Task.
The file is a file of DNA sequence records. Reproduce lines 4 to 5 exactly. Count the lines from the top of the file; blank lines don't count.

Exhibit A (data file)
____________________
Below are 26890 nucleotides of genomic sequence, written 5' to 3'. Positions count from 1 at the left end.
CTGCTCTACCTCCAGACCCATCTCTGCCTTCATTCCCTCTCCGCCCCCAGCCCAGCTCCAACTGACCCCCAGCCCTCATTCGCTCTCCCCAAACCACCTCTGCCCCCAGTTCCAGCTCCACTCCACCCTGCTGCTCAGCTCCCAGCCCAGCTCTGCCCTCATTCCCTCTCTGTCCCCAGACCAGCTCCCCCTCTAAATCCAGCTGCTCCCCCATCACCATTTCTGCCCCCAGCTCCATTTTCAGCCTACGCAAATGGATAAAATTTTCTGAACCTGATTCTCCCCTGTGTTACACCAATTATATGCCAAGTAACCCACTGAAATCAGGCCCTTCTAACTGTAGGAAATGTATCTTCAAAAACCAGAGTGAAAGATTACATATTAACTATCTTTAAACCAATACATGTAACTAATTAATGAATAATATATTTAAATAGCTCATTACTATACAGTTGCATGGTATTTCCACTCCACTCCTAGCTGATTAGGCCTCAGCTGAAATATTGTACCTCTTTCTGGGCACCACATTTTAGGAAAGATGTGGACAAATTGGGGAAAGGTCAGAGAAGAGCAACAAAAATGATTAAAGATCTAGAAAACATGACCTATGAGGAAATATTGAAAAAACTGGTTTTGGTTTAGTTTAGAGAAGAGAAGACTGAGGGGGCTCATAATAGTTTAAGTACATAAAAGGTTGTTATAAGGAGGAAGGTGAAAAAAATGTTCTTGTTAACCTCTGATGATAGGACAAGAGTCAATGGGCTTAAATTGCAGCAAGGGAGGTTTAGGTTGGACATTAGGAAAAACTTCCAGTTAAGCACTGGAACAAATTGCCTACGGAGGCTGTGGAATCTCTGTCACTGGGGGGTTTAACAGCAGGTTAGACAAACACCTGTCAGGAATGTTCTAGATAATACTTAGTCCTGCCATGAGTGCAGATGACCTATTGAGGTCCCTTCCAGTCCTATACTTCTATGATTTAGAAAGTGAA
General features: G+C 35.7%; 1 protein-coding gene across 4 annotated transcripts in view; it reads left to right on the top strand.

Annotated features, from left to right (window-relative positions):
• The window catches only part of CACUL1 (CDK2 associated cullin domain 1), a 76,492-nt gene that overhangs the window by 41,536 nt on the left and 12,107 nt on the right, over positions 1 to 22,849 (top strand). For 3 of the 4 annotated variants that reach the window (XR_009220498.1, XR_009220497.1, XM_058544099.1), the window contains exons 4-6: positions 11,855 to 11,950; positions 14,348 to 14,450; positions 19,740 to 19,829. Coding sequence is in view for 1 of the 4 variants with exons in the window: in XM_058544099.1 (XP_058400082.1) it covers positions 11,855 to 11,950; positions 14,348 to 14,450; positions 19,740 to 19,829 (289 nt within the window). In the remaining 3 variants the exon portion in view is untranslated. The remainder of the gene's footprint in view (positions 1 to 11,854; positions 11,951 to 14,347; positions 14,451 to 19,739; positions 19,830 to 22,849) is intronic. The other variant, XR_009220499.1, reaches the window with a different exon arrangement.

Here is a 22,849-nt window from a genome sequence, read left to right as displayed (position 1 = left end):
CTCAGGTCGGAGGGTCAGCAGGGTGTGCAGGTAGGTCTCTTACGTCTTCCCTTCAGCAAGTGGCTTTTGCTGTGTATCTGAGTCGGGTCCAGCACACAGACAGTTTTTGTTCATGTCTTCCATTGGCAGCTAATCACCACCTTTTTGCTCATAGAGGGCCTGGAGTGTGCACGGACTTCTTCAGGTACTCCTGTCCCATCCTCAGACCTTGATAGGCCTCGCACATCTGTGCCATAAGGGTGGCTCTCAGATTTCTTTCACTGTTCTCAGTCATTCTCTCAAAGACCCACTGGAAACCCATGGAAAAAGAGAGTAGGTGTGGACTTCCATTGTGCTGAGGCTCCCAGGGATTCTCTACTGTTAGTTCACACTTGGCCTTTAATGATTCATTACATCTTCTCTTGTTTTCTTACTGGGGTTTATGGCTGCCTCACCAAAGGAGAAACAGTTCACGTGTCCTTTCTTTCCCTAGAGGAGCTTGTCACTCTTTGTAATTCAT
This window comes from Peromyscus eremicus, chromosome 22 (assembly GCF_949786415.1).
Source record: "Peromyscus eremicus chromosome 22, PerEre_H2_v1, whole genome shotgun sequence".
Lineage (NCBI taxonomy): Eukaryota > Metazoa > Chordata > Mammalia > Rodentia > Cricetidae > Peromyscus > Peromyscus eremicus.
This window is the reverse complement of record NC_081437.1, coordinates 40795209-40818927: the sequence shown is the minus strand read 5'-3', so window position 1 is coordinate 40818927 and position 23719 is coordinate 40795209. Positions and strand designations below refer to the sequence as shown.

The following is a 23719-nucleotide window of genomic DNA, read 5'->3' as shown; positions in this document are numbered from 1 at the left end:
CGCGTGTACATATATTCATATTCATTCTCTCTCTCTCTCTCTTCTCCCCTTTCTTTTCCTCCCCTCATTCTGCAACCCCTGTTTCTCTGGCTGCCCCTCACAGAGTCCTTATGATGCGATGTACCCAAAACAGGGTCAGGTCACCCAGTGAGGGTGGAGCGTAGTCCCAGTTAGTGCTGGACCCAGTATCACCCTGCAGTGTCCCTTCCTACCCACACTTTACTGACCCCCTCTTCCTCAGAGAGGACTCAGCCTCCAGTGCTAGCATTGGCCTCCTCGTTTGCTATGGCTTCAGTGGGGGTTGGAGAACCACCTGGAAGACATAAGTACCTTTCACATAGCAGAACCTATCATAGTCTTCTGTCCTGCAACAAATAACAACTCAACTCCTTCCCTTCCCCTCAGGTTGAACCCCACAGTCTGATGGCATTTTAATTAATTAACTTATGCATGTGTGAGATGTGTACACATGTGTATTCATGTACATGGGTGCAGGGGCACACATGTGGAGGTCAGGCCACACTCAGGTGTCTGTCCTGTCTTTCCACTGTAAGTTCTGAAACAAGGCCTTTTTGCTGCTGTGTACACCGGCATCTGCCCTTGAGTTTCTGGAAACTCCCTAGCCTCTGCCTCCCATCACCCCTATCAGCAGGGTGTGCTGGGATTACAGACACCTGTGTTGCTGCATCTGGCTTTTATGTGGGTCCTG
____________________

Annotated features, from left to right (window-relative positions):
• The window catches only part of CACUL1 (CDK2 associated cullin domain 1), a 76,492-nt gene that overhangs the window by 41,536 nt on the left and 12,107 nt on the right, over positions 1 to 22,849 (top strand). For 3 of the 4 annotated variants that reach the window (XR_009220498.1, XR_009220497.1, XM_058544099.1), the window contains exons 4-6: positions 11,855 to 11,950; positions 14,348 to 14,450; positions 19,740 to 19,829. Coding sequence is in view for 1 of the 4 variants with exons in the window: in XM_058544099.1 (XP_058400082.1) it covers positions 11,855 to 11,950; positions 14,348 to 14,450; positions 19,740 to 19,829 (289 nt within the window). In the remaining 3 variants the exon portion in view is untranslated. The remainder of the gene's footprint in view (positions 1 to 11,854; positions 11,951 to 14,347; positions 14,451 to 19,739; positions 19,830 to 22,849) is intronic. The other variant, XR_009220499.1, reaches the window with a different exon arrangement.